R. Fimblewood was a character created just for the remote play version and our actor worked hard to bring it to life. The avatar gauged our experience level and deployed some stalling techniques to ensure we got near the 90 minutes of scheduled play time. At times this was frustrating, but it also created a lot of laughs and even another layer of game play.
Mr. Fimblewood was an individual with emotions (mostly fear) and questions for us about the story and the motives and feelings of the other characters. We had to discuss ideas and theories, then comfort, console, encourage, command and control our avatar.
Learning to handle our remote teammate added an interesting interactive puzzle to a somewhat ordinary room. This turned it into an experience. I learned and appreciated more about the story from talking with the avatar than I ever would have playing the room in real life.
This game reinforced a feeling in me that remote play escape rooms have the opportunity to offer something that most real-life versions do not. With careful use of a quality avatar, a layer of character and story depth can be delivered to the players that would often be missed or skimmed over during the rush of an in-person playthrough.
Hello, I am Alexander, one of the designers of this game.
Thanks a lot for the thoughtful reviews!
I appreciate the critical reflections and felt compelled to react to Michelle’s feedback.
I would disagree that the central theme of the game is feminism. Elizabeth was certainly a feminist but, she was also impulsive and certainly not immune to jealousy or a thirst for vengeance. While this is the emotional landscape of her character, we did not intend to imply that those reactions are part of a feminist ideology.
The game is accompanied with a follow up mini-experience ‘The Forgotten Letters’ which shines some more light on the characters emotion arch. Those letters are much more centered around the topic of regret and forgiveness and will help to understand Elizabeth as a more nuanced character.
Hi Alexander. Thank you for sharing these thoughts, I’m glad that you did, as I feel that your context is productive.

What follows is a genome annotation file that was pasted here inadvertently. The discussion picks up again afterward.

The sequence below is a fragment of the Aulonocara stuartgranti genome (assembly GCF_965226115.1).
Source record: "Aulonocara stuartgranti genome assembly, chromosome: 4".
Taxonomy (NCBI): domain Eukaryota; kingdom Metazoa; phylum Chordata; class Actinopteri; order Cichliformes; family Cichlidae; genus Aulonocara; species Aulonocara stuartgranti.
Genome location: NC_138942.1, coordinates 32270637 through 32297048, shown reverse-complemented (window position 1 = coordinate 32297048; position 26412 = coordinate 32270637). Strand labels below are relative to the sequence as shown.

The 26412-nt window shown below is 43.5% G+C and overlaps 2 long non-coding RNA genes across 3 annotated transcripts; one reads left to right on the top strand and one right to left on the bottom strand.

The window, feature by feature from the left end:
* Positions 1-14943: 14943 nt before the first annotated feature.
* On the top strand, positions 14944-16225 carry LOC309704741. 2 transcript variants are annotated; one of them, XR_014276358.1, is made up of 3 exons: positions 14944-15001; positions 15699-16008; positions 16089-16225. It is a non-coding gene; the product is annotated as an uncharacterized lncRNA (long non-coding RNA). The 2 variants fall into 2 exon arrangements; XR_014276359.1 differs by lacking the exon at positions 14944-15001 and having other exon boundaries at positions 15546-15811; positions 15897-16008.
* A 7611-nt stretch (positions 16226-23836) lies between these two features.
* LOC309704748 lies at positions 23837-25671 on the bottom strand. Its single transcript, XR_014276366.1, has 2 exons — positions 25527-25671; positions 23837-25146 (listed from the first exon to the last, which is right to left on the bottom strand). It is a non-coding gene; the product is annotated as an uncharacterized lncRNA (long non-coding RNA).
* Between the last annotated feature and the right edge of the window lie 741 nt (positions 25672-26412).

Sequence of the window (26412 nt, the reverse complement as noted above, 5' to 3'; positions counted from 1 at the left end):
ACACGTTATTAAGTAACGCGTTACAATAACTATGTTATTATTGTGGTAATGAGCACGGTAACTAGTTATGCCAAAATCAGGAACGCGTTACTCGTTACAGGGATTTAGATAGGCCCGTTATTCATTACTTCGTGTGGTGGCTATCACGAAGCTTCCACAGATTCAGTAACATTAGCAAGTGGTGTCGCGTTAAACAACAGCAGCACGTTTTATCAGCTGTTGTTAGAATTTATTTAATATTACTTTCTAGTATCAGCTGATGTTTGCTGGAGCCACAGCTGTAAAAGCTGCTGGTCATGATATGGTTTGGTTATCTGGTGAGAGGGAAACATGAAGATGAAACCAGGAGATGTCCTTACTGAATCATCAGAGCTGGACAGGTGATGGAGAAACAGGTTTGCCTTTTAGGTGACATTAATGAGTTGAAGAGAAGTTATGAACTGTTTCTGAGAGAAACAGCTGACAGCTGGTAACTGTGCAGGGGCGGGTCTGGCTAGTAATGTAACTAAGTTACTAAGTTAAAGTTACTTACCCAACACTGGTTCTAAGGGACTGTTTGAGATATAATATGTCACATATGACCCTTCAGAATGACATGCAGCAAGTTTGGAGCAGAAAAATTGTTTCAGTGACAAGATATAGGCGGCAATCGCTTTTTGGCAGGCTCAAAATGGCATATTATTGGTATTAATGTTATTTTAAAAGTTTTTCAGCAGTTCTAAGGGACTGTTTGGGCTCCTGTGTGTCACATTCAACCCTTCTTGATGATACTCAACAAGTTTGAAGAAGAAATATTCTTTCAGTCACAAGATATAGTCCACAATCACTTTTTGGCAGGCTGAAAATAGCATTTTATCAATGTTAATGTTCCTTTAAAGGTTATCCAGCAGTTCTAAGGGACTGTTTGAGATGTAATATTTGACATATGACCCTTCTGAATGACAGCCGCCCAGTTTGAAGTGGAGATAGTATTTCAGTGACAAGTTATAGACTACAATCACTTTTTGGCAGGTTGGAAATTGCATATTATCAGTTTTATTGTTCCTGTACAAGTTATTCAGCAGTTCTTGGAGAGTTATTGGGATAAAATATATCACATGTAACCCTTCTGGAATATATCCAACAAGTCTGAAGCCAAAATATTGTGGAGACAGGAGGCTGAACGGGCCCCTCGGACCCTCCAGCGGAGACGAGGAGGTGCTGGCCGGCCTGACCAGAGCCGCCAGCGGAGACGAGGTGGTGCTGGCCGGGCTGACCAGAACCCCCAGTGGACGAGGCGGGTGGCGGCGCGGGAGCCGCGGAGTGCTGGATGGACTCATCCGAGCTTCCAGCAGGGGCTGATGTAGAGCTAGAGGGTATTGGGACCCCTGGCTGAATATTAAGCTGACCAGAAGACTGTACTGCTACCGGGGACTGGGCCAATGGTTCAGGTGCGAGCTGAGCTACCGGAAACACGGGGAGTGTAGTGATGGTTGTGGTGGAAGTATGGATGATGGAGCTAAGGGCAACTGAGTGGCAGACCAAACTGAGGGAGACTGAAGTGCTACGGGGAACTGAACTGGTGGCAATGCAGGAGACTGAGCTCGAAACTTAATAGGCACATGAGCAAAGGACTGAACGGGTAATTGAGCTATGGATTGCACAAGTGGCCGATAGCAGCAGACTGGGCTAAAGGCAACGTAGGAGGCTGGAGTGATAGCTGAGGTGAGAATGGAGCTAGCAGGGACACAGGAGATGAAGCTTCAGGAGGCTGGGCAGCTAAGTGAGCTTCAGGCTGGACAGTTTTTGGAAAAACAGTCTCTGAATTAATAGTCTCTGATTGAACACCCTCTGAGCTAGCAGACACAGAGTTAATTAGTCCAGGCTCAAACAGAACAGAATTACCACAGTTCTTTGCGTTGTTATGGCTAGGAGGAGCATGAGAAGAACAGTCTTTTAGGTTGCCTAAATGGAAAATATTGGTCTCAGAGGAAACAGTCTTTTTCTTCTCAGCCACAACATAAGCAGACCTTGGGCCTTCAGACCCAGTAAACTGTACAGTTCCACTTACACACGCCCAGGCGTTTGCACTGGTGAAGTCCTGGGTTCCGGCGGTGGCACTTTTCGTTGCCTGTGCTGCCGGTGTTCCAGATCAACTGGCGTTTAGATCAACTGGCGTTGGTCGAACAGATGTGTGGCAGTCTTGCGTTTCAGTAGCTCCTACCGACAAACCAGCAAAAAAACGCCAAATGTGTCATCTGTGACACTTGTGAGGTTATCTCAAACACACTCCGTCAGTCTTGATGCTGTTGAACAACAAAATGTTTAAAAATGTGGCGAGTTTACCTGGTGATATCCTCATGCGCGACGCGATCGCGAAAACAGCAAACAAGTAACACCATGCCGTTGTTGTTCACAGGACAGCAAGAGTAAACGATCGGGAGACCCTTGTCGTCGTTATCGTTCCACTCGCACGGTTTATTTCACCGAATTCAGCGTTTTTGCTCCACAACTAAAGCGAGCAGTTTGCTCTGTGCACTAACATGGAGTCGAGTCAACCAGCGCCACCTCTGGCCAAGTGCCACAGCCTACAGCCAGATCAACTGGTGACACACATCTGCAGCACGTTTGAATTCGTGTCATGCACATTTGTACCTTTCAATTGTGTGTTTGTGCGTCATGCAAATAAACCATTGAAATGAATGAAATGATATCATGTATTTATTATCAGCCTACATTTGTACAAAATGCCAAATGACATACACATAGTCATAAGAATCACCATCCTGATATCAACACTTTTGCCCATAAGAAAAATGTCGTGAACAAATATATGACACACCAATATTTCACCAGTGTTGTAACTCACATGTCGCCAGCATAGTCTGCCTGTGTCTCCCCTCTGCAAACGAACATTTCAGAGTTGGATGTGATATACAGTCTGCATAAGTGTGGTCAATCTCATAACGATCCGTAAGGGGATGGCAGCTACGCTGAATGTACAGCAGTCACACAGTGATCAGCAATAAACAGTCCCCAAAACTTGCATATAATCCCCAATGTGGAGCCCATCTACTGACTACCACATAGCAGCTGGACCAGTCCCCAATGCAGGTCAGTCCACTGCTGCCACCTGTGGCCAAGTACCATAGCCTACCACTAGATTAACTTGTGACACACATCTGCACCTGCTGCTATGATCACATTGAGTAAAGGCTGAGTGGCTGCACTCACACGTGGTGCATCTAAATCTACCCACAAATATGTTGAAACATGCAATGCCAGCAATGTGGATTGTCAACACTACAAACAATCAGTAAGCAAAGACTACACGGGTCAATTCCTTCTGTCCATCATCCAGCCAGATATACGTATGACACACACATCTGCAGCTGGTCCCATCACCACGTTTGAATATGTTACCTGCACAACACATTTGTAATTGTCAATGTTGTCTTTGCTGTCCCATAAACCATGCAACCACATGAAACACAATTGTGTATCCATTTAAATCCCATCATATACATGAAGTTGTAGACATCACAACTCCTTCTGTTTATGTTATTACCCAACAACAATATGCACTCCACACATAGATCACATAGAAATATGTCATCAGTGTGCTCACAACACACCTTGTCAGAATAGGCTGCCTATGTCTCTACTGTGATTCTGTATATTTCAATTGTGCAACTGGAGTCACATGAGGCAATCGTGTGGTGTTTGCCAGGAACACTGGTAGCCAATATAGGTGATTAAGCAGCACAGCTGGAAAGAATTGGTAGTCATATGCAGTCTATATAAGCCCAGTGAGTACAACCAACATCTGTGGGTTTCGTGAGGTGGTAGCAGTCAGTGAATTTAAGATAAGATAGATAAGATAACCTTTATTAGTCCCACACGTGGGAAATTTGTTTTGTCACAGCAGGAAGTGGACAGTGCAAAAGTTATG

One of the struggles with adding narrative depth to escape rooms and escape room characters is that it’s difficult for creators to share their full vision and world with their customers in such a short span of time.
As one of our Hivemind Reviewers, Michelle, is a big advocate for the kind of artistry and depth that I know Logic Locks aims for – and I think that her perspective on the experience is absolutely valid – while also understanding that the way that she felt during the game isn’t exactly what you were striving for.
Personally, I love that Logic Locks is striving for more – and I am so happy to see discussion about an escape room’s narrative that is diving this deep and past the superficial descriptions of set design. I think that only good things come from discussions like these.
I wasn’t sure about the Hivemind format at first but I really like how it shows the same experience through many lenses and I think this discussion is a great example of this strength. It lets us as players see a more complete view and make our own decisions in a way that’s more nuanced than a single rating. I’d actually like to see the format continue even once the pandemic situation resolves…
I didn’t notice the issues Michelle ran into when I played the game IRL (over a year ago — it might have changed — or I might have missed it!), but I absolutely see how it could be disappointing to be intrigued by an early mention of feminism but then see the character evolve in a way that feels adjacent to an unfortunately common pattern (women defined by their relationship to men, with a long term grudge) that’s individually reasonable but problematic by its preponderance.
It’s great to see the character developed further! (The Forgotten Letters are at https://www.etsy.com/listing/726023793/the-forgotten-letters-of-elizabeth-van for anyone who’s interested.)
Thanks Dan. This really is the intent of the Hivemind format.
The notion that the experience that a person has in an escape room (or any other experience) is a personal and subjective one is at the core of what REA has always been about. It’s the main reason that we rejected the notion of a rating scale to begin with.
When we started the Hivemind we saw this as an opportunity to take a whole bunch of people who are different ages, from different places, and have different experiences in life and let them share their perceptions of the games that they play. Our underlying hope and assumption was that sometimes people would disagree… or see or feel things that others hadn’t.
What we have is an interesting mix of reviews… some where the Hivemind generally agreed with one another… but so many of them have vast disagreements.
Personally, I love this. It broadens our thinking and I hope that it does so for our readers. We are absolutely planning to extend this format and this team in other directions.